Category Archives: Uncategorized

BRIEF: New Pharmacy Offers Culturally Appropriate, Accessible Health Care

by Susan Fried

Dr. Ahmed Ali and Dr. Abdirahman Tache hope to make healthcare more accessible and more culturally appropriate at their Othello Station Pharmacy, which opened in November. The doctors hope to serve the community by addressing health disparities, including substance abuse, chronic disease, and cancer.

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Local Organizations Raise Awareness for Missing and Murdered Indigenous Women

by Ryan Phelan

The statistics surrounding missing and murdered Indigenous women in the United States are staggering. Despite more than 5,700 cases of missing and murdered Indigenous women being reported nationally in 2016, just 116 of those cases were logged. Murder is the third leading cause of death among Indigenous and Alaskan Native women. Rates of violence are 10 times higher on reservations than the national average.

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Rainier Beach Coach Bethea Looks Toward Next Championship

With Eight State Championships To His Name, Rainier Beach Boys Basketball Coach Mike Bethea Looks To Win Another One

by Jacob Uitti

Even though he’s won eight state championships and coached some of the most talented and successful players in the world in his nearly 25-year career, Rainier Beach high school boys basketball coach Mike Bethea approaches each season like it’s his very first.

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PHOTOS: Seattle Mourns Eleven Killed in Pittsburgh Shooting at Tree of Life

Story and photos by Susan Fried

More than a thousand people crowded into Temple De Hirsch Sinai while at least as many filled the street outside the synagogue during a vigil for the 11 people killed at the Tree of Life Synagogue in Pittsburgh, Pennsylvania, on Saturday, October 27.

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PHOTOS: Alleycat Acres Celebrates Community Farm at Fall Festival

by Carolyn Bick

Beneath a tent along the little lane at the back of South Estelle Street, children painted freshly picked pumpkins, as others eagerly fed and petted chickens in a mobile coop a few feet away. Though neither the coop nor the tent were permanent, greenery surrounding the was: the lane is the site of Wetmore Community Farm, and Saturday saw the farm’s official grand opening.

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JazzED and Capitol Hill Housing Come Together for Arts and Equity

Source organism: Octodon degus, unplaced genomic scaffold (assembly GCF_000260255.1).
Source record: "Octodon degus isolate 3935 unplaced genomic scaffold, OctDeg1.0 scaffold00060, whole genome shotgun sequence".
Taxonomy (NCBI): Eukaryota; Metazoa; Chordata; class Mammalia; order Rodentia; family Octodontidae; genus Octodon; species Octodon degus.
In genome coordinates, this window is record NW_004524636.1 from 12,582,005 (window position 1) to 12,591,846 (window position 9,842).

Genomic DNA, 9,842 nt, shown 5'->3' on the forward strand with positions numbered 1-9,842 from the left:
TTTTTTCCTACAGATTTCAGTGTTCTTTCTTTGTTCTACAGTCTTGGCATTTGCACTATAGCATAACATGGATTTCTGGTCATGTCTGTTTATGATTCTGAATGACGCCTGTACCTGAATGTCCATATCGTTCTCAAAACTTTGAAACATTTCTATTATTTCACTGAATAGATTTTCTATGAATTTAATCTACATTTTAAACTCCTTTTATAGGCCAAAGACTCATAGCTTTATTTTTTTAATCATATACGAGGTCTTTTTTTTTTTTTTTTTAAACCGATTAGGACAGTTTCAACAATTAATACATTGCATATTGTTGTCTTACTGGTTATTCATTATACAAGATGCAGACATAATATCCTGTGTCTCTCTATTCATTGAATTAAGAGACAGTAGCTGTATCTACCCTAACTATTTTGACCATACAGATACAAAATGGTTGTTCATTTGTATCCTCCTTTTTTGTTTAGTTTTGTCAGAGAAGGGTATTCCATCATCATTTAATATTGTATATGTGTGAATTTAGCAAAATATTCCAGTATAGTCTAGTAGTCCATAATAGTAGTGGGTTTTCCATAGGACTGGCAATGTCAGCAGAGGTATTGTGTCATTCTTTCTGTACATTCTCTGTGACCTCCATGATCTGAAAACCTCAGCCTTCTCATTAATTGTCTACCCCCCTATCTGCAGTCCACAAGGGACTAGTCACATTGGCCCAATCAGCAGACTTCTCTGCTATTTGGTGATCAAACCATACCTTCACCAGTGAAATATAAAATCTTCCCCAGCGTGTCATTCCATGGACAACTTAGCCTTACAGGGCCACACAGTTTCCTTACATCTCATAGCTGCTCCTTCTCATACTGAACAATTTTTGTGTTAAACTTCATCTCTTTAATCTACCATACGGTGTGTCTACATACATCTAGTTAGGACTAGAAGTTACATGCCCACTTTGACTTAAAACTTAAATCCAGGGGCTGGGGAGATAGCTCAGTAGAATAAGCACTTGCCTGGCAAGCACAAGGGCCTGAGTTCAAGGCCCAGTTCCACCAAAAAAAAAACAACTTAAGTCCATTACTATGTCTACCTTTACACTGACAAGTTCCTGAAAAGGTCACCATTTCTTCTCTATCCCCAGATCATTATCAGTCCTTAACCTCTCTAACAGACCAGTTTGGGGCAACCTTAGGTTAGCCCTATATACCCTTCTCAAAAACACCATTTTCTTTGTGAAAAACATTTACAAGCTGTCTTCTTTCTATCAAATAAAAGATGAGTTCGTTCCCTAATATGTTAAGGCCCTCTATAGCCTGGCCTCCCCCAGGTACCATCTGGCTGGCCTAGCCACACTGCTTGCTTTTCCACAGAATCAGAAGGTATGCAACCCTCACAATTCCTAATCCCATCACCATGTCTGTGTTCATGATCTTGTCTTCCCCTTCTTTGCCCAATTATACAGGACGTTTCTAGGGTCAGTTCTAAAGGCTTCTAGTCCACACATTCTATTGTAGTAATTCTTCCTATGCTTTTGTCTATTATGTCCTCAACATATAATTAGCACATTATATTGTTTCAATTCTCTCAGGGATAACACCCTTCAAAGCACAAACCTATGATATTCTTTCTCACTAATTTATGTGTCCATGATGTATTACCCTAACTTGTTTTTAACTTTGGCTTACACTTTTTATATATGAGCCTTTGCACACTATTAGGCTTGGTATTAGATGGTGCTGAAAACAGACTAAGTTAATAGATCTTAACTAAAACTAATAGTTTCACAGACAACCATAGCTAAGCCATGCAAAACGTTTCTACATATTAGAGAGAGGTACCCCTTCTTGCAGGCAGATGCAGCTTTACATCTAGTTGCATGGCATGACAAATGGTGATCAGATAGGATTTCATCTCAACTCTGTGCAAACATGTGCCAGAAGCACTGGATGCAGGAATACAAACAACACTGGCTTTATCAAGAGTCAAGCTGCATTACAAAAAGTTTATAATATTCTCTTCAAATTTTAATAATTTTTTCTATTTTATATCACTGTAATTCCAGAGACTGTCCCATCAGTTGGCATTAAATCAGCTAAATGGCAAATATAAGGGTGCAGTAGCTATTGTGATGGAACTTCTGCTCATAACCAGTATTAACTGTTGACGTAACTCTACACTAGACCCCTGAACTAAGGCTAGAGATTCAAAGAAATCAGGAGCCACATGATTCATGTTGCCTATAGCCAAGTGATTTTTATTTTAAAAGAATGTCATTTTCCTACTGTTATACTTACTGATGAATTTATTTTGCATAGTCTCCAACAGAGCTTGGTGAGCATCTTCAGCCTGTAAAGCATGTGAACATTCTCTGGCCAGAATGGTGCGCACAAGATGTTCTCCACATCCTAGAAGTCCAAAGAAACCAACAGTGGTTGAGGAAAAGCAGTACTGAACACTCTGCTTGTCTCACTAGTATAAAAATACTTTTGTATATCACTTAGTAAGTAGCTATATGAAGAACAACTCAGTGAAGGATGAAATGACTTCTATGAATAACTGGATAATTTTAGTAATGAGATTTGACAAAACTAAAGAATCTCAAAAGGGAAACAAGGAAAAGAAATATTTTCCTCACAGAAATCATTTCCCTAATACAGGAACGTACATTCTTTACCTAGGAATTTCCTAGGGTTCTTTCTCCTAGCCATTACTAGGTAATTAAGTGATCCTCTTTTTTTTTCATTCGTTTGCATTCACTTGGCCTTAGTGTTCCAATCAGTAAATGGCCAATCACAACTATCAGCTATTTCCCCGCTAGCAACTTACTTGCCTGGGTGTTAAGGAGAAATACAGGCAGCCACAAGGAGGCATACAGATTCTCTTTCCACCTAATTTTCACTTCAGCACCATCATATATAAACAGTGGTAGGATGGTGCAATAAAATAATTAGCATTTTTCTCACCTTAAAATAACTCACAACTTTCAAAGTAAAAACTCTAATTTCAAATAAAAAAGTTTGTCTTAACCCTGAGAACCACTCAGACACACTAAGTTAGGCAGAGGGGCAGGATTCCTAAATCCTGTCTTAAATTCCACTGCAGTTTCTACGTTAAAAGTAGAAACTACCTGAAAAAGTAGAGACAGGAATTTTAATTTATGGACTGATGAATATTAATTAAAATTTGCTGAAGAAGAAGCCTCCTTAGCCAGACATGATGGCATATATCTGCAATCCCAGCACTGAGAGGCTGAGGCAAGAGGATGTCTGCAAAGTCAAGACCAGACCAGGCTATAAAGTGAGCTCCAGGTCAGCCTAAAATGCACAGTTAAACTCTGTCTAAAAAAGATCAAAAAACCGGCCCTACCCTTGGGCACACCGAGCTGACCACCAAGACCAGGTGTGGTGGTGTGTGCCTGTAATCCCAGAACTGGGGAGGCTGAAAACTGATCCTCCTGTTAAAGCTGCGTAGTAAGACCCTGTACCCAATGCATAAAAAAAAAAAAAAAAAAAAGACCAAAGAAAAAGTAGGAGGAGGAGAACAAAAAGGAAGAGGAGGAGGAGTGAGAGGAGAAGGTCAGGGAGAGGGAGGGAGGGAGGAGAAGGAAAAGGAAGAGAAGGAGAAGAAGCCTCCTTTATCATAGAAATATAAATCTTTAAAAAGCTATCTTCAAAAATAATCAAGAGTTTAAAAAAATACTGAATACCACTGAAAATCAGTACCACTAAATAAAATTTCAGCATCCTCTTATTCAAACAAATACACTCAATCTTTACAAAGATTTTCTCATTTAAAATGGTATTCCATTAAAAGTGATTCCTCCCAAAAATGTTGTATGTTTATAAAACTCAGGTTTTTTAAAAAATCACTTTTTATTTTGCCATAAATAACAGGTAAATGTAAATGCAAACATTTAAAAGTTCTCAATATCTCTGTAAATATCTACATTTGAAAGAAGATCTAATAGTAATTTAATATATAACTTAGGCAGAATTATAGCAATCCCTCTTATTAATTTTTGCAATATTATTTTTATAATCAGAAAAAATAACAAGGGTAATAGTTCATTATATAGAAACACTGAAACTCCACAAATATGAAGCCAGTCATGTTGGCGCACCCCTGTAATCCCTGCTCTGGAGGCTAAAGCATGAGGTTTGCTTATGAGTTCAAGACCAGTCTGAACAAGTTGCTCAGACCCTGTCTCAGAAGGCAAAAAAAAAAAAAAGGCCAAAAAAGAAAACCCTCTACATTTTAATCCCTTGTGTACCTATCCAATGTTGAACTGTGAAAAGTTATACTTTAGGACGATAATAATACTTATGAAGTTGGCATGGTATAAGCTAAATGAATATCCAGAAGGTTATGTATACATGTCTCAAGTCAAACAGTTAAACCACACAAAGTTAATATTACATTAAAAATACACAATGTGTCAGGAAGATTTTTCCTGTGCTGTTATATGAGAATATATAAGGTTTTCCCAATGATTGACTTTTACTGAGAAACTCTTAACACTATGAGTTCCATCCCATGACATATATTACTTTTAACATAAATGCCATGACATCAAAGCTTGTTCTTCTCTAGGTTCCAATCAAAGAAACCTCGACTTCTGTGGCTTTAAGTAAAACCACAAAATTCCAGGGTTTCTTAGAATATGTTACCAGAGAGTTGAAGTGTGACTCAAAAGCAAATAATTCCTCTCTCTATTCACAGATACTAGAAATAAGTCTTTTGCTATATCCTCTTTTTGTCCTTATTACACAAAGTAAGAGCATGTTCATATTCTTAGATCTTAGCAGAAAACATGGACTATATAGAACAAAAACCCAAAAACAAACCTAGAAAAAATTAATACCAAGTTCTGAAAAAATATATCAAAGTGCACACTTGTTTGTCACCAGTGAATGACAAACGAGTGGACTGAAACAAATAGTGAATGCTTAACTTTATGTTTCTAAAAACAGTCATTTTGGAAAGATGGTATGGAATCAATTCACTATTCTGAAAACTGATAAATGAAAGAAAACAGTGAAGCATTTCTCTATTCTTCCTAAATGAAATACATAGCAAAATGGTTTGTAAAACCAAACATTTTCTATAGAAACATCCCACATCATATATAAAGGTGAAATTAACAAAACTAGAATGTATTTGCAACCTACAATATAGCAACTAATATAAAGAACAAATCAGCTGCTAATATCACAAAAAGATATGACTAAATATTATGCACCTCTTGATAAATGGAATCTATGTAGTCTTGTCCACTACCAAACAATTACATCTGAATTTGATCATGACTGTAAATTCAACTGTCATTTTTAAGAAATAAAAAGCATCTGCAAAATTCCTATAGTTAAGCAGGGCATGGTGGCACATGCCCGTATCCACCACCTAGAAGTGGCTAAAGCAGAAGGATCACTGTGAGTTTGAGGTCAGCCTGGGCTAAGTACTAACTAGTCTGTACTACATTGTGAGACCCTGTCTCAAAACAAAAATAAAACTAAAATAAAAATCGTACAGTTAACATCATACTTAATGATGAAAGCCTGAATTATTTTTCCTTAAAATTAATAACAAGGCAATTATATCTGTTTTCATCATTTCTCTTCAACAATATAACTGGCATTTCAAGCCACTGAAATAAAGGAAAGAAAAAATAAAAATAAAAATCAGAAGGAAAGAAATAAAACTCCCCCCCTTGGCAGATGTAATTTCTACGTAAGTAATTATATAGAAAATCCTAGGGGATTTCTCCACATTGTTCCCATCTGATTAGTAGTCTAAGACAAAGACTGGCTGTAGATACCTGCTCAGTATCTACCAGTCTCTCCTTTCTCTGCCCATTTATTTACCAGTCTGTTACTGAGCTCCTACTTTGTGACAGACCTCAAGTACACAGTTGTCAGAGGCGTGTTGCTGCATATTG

by Gus Marshall

Non-profit music education program JazzED has partnered with Capitol Hill Housing in an effort to support low income residents, artists, and educators hoping to remain in Seattle. A soon-to-be constructed jazz education center, located in Rainier Valley (the site of the now defunct Imperial Lanes), has been purchased to develop JazzED’s new campus.

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South End Stew: Conversation with Myself

by June BlueSpruce

I am full of despair.

I am feeling wild hope.

Everything I have worked for all my life is in jeopardy.

I have worked all my life to be ready for this moment.

Our country has lost its heart and soul.

Our country, founded on genocide and slavery,
lost its heart and soul long ago.
Our national wounds are exposed for all to see.
Now we have a chance to heal them.

Authoritarianism is more powerful than our movements for change.

Nothing is more powerful than love.
Our adversaries are weak. They have no roots. They will fall.

I feel depressed.

I know how to manage depression and have resources:
loving wife, community, bountiful garden, medications,
ancestors who have my back.
I know what to do. Time to get up off the couch and do it.

I feel powerless.

Those who would destroy our democracy want me to feel powerless.
Then their work is done.
As a white middle-class US citizen, I have more power
than most people in this country and the world.
I need to use it for the good of all.
We call on deep spiritual power that is visible only in its effects.

We are at a critical moment. National leaders who should stand up are sitting on their hands, or worse.

I have no control over anyone’s actions but mine. In this emergency,
how will I stand up to those who wield power like a weapon?
How will I join with others?

Our Constitution, our democracy is at risk. This has global implications.

The founders of our country, all white men of European descent, knew
our democracy was a radical experiment that might fail.
With their strengths and flaws, they did the best they could.
We still don’t know the outcome.
We have the opportunity to determine it.

These are the questions that matter:

What are we called to do?

How will we meet this moment?